Three men linked to a "sophisticated" Co Armagh diesel laundering plant capable of producing 22 million litres of illicit fuel a year have been sentenced.
The sheer scale of the set-up would have meant £19.6m in lost duty and taxes annually.
Newry Crown Court had been told the tax evasion ran into "millions of pounds" and involved "a criminal operation with undisclosed figures in the background".
HM Revenue and Customs (HMRC) officers began investigating Padraigh Doran (33), Martin Fitzpatrick (35), and Micheail Kennon (25), after a large laundering plant was discovered at Kilnasaggart Road in the Jonesborough area in January 2013.
HMRC officers seized 39,000 litres of laundered fuel, two fuel tankers, 62 bags of bleaching earth - used to launder the diesel - and 18,000 litres of toxic waste from the site.
The operation included a purpose-built underground storage facility to hide illegal fuel, which was capable of storing over 100,000 litres. An agricultural shed had been built over the top of the storage facility in an attempt to disguise the activity.
At a previous hearing in January 2017, the three men had pleaded guilty to fraudulent evasion of Excise Duty contrary to Section 170 of the Customs and Excise Management Act 1979.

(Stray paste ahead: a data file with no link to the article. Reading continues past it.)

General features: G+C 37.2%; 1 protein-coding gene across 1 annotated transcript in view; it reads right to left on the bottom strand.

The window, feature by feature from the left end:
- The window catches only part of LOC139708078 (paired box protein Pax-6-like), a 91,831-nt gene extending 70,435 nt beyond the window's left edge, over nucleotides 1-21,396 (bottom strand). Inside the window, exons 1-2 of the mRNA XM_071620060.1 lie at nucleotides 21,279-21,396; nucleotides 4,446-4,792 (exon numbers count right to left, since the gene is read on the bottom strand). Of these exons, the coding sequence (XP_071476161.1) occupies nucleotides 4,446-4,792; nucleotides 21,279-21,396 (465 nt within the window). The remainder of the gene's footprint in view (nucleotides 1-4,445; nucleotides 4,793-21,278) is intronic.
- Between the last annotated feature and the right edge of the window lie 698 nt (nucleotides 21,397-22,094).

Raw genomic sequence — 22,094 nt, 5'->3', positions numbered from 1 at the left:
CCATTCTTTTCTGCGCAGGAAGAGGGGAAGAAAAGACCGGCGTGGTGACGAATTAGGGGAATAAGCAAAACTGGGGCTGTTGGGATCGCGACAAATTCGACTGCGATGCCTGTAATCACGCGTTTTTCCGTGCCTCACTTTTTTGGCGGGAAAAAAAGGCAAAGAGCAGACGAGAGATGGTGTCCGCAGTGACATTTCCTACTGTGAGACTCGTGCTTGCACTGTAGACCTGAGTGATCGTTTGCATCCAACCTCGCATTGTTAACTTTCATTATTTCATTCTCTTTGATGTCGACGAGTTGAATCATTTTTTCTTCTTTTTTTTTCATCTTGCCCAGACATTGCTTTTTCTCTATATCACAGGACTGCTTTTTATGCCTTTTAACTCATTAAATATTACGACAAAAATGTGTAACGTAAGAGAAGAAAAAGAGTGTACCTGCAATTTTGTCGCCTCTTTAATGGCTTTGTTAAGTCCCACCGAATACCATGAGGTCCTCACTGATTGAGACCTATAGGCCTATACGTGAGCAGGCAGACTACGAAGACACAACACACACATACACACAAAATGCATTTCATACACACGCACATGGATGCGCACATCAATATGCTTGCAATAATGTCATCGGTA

All three men were sentenced when they appeared at Newry Crown Court on Tuesday.
Doran (33), a mechanic from Macullagh Road in Newtownhamilton, was also sentenced for a separate fuel fraud offence after he was caught driving a van carrying 2,400 litres of laundered fuel in November 2014.
He was handed two concurrent 18-month prison sentences, suspended for three years.
Self-employed lorry driver Fitzpatrick, from Main Street in Newry, was sentenced to 18 months imprisonment suspended for three years.
He had admitted allowing his vehicle to be used to carry the illegal fuel.
He served a two-year prison sentence in England in connection with a £80,000 alcohol tax evasion scam.
Unemployed farmer Micheail Kennon (26) from Newtown Road in Belleeks, was also sentenced to 18 months imprisonment suspended for three years.
Each of the men's DNA was discovered on gloves, face-masks and respirators.